Convincing evidence for macroevolution exists, which is why I do not berate evolutionists for their beliefs. If I were agnostic and listening to an erudite evolutionist, I might say, “Thou hast almost convinced me to become an evolutionist.” One example of impressive evidence for evolution across life forms is the discovery of Tiktaalik.


Tiktaalik is a northern native Canadian name for freshwater fish. This creature supposedly lived 365 million years ago. Its discovery in 2004 created quite a stir, not so much for its fossilized structure, but for the manner in which it was discovered.

More than a decade ago, Edward Daeschler, Neil Shubin, and Jennifer Clack decided that the best place to look for an elusive transitional fossil bridging the divide between fish and tetrapods was in Nunavut in northern Canada. This region, although now in the Arctic Circle, was once thought to be near the equator and to have a warm climate. So in 1999 they sent research teams to Ellesmere Island (77° 3'37.23"N; 88° 5'52.40"W) to look for transitional fossils in an area where an intermediate animal would most likely be found. 

After 5 years of digging with little success, the researchers discovered what they had been looking for: a fossilized fish-tetrapod looking animal. The animal had characteristics similar to a fish but with skeletal characteristics akin to a crocodile. Its skeletal structure enabled it to support itself on land and water, and the presence of spiracles (small holes) on its flat head suggests that the animal had primitive lungs, in addition to gills.
The researchers’ hypothesis was confirmed. It is an amazing discovery.

Notwithstanding the impressiveness of this discovery, it does not rise to the level of what we might call definitive scientific evidence because it was not a crucial test of macroevolution. What is a crucial test? Let’s consider a brief example from Relativity.   

When Einstein introduced his theories of Special Relativity and Relativity in the early 1900s, his ideas created a stir. Back then Newton was still revered as the undisputed champion of science and the thought of anyone challenging Newton’s ideas was considered heretical. However Einstein boldly challenged Newton’s ideas. He argued that space and time are not constant as Newton had supposed; rather space and time differed based on one’s state (hence the name “relativity”).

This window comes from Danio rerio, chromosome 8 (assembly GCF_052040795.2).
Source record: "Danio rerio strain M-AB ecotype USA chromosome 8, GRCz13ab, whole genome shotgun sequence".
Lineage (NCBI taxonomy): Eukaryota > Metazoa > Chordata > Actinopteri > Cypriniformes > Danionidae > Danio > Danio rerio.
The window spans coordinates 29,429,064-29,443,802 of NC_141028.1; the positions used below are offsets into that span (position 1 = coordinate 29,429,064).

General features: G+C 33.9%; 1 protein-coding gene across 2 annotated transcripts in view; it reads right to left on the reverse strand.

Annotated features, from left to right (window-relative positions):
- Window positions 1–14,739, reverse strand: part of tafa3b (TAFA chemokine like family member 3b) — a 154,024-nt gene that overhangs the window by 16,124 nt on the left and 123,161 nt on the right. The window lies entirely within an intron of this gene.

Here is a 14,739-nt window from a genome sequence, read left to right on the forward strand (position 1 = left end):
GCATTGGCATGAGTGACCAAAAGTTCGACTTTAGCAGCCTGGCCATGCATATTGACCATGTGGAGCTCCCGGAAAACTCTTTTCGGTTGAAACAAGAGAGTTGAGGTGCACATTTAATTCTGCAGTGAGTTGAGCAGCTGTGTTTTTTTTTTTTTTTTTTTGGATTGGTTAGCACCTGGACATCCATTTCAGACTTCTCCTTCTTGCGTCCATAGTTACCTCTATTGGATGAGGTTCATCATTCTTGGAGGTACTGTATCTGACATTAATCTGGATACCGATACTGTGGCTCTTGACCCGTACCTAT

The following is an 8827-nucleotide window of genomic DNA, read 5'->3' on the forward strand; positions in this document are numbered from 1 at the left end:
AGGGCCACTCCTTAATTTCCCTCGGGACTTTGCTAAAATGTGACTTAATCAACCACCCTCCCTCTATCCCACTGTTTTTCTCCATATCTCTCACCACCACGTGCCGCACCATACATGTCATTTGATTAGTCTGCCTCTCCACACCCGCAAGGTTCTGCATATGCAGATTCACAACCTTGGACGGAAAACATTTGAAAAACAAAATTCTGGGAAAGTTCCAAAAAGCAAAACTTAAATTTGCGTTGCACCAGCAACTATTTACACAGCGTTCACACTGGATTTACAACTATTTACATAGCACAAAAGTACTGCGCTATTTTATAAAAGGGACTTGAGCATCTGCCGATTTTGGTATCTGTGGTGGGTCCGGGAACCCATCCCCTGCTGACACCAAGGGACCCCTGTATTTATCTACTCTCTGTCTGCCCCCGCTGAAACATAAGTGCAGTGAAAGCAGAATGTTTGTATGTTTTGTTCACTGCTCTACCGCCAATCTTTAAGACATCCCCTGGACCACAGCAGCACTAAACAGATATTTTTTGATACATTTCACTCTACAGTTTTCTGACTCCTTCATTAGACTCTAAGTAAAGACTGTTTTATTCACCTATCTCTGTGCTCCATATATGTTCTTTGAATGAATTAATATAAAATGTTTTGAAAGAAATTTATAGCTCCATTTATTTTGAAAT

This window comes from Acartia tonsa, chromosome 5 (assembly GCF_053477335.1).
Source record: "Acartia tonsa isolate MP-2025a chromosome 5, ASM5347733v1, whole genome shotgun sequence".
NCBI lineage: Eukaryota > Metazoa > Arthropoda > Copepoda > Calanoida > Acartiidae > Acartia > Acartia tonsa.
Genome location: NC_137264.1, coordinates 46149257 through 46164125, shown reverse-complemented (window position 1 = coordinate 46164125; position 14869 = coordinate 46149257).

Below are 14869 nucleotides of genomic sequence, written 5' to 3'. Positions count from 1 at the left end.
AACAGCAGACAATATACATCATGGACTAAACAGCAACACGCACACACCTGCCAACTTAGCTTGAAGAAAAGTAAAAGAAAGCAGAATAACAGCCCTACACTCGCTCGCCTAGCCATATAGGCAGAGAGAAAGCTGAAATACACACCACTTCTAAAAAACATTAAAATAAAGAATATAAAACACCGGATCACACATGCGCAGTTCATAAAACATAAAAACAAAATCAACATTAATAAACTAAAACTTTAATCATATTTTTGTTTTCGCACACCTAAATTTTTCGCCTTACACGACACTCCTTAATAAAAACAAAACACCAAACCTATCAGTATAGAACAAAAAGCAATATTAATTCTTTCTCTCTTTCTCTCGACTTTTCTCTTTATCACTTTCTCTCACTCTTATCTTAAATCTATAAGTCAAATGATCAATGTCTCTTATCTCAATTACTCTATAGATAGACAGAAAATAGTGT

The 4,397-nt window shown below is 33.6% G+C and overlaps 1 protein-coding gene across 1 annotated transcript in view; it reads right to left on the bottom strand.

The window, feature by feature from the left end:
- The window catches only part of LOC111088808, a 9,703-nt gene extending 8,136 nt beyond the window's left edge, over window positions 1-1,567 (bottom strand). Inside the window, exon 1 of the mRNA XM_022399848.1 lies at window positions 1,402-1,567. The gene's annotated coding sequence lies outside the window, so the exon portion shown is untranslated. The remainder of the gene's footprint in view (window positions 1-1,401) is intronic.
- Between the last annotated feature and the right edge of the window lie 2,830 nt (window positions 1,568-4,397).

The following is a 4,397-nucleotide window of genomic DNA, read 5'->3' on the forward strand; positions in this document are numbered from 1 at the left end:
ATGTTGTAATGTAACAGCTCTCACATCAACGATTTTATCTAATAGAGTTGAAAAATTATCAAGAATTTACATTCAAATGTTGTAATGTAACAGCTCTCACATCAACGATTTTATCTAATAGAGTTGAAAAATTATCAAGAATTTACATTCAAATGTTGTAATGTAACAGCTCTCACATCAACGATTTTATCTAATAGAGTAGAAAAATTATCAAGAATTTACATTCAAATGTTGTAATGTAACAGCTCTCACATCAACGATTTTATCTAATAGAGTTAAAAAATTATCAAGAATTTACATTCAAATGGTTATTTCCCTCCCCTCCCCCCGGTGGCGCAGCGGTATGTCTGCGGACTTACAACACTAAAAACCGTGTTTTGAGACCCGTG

Searching for ways to test Einstein’s theory, scientists decided to study the light from stars next to a fully eclipsed sun. If Einstein was right then the sun’s gravity well would cause the light from ‘nearby’ stars to bend and thus appear shifted in the dark sky. And so in 1919 a British research team headed by Sir Arthur Eddington went on a distant journey to view a solar eclipse on Principe Island near the coast of Guinea in West Africa. 

It was cloudy during the days leading up to the eclipse and a heavy thunderstorm rolled through the team's location on the morning of the much anticipated event (May 29th). The research expedition was in jeopardy of failing, nevertheless Eddington and his team set up their instruments and hoped for a miracle. Minutes before the eclipse when the sky was still overcast, anxieties grew as the moon moved in front of the sun and the sky darkened. Then suddenly, before the eclipse reached totality, the clouds parted revealing the corona of the sun and surrounding stars. The team quickly snapped their photos.

The photos revealed that light from ‘nearby’ stars (in the Hyades star cluster) had indeed shifted, as Einstein predicted. The sun’s gravitational pull shifted the position of the stars an average distance of 1.6 arcseconds. Like Tiktaalik, it was an amazing discovery.

The Crux of the Matter

Tiktaalik’s discovery provides reasonable evidence for accepting macroevolution, and Eddington’s eclipse study provides reasonable evidence for accepting Relativity, but the quality of evidence from these two studies are not on par. The essential difference is that one was a crucial experiment and the other was not.

A crucial experiment is one where a “do or die” scenario is set up that allows us to tentatively decide on the truth or falsity of a theory. Relativity was subjected to a do or die test and it survived. The bending of starlight around the eclipsed sun allowed us to ascertain with a great deal of certainty that Einstein was right. If the light had not bent, we would have had good reason to conclude that Einstein was wrong and we might still be going with Newton’s theory.

Tiktaalik, although an important and impressive discovery, was not a crucial test of macroevolution. By this I mean that Tiktaalik did not create a situation where the theory of macroevolution was subjected to a “do or die” scenario. If the Ellesmere research team had never discovered Tiktaalik then the theory of macroevolution would not have been any worse off. Explanations would have included, “Well, we’re not looking in the right place,” or “We just have to keep looking.” 

The quality of scientific evidence hinges, among other things, on the possibility of finding something false. Scientific theories that have been repeatedly subjected to crucial tests and survived have earned the status of being proven beyond a reasonable doubt. Those that have not been subjected to crucial tests, like macroevolution, have not been proven beyond a reasonable doubt. This suggests that people can reasonably reject macroevolutionary explanations for the origins of humanity. 

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